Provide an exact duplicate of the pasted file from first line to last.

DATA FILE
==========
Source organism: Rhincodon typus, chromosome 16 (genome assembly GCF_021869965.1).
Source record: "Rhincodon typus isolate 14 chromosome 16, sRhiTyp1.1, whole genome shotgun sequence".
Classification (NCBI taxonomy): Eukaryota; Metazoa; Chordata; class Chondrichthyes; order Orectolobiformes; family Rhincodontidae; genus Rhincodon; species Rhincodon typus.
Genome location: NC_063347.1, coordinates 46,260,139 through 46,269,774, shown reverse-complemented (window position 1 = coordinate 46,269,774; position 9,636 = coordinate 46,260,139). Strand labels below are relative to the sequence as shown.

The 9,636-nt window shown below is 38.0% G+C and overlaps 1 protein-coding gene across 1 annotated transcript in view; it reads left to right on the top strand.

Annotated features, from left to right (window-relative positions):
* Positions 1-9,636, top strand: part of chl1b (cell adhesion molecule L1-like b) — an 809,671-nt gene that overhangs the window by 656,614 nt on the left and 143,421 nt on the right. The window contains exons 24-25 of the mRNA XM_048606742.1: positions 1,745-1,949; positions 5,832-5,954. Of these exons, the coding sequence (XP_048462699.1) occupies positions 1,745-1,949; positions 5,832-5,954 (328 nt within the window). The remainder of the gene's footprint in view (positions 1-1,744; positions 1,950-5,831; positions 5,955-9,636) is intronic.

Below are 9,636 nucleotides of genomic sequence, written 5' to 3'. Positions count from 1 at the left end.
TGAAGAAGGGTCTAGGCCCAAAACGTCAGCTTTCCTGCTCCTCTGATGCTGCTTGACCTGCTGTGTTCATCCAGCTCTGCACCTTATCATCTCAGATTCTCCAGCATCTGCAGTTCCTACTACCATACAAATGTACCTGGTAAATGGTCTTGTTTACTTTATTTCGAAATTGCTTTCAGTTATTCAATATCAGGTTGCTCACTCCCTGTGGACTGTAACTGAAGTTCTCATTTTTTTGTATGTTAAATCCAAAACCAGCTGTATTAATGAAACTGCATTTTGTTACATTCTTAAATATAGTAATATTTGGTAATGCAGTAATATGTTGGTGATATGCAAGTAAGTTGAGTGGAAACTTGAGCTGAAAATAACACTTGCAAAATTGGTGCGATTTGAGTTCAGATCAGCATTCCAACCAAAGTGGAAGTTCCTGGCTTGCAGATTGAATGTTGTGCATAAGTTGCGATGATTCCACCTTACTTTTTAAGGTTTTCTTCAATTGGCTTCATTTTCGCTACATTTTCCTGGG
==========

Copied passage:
Source organism: Rhincodon typus, chromosome 16 (genome assembly GCF_021869965.1).
Source record: "Rhincodon typus isolate 14 chromosome 16, sRhiTyp1.1, whole genome shotgun sequence".
Classification (NCBI taxonomy): Eukaryota; Metazoa; Chordata; class Chondrichthyes; order Orectolobiformes; family Rhincodontidae; genus Rhincodon; species Rhincodon typus.
Genome location: NC_063347.1, coordinates 46,260,139 through 46,269,774, shown reverse-complemented (window position 1 = coordinate 46,269,774; position 9,636 = coordinate 46,260,139). Strand labels below are relative to the sequence as shown.

The 9,636-nt window shown below is 38.0% G+C and overlaps 1 protein-coding gene across 1 annotated transcript in view; it reads left to right on the top strand.

Annotated features, from left to right (window-relative positions):
* Positions 1-9,636, top strand: part of chl1b (cell adhesion molecule L1-like b) — an 809,671-nt gene that overhangs the window by 656,614 nt on the left and 143,421 nt on the right. The window contains exons 24-25 of the mRNA XM_048606742.1: positions 1,745-1,949; positions 5,832-5,954. Of these exons, the coding sequence (XP_048462699.1) occupies positions 1,745-1,949; positions 5,832-5,954 (328 nt within the window). The remainder of the gene's footprint in view (positions 1-1,744; positions 1,950-5,831; positions 5,955-9,636) is intronic.

Below are 9,636 nucleotides of genomic sequence, written 5' to 3'. Positions count from 1 at the left end.
TGAAGAAGGGTCTAGGCCCAAAACGTCAGCTTTCCTGCTCCTCTGATGCTGCTTGACCTGCTGTGTTCATCCAGCTCTGCACCTTATCATCTCAGATTCTCCAGCATCTGCAGTTCCTACTACCATACAAATGTACCTGGTAAATGGTCTTGTTTACTTTATTTCGAAATTGCTTTCAGTTATTCAATATCAGGTTGCTCACTCCCTGTGGACTGTAACTGAAGTTCTCATTTTTTTGTATGTTAAATCCAAAACCAGCTGTATTAATGAAACTGCATTTTGTTACATTCTTAAATATAGTAATATTTGGTAATGCAGTAATATGTTGGTGATATGCAAGTAAGTTGAGTGGAAACTTGAGCTGAAAATAACACTTGCAAAATTGGTGCGATTTGAGTTCAGATCAGCATTCCAACCAAAGTGGAAGTTCCTGGCTTGCAGATTGAATGTTGTGCATAAGTTGCGATGATTCCACCTTACTTTTTAAGGTTTTCTTCAATTGGCTTCATTTTCGCTACATTTTCCTGGG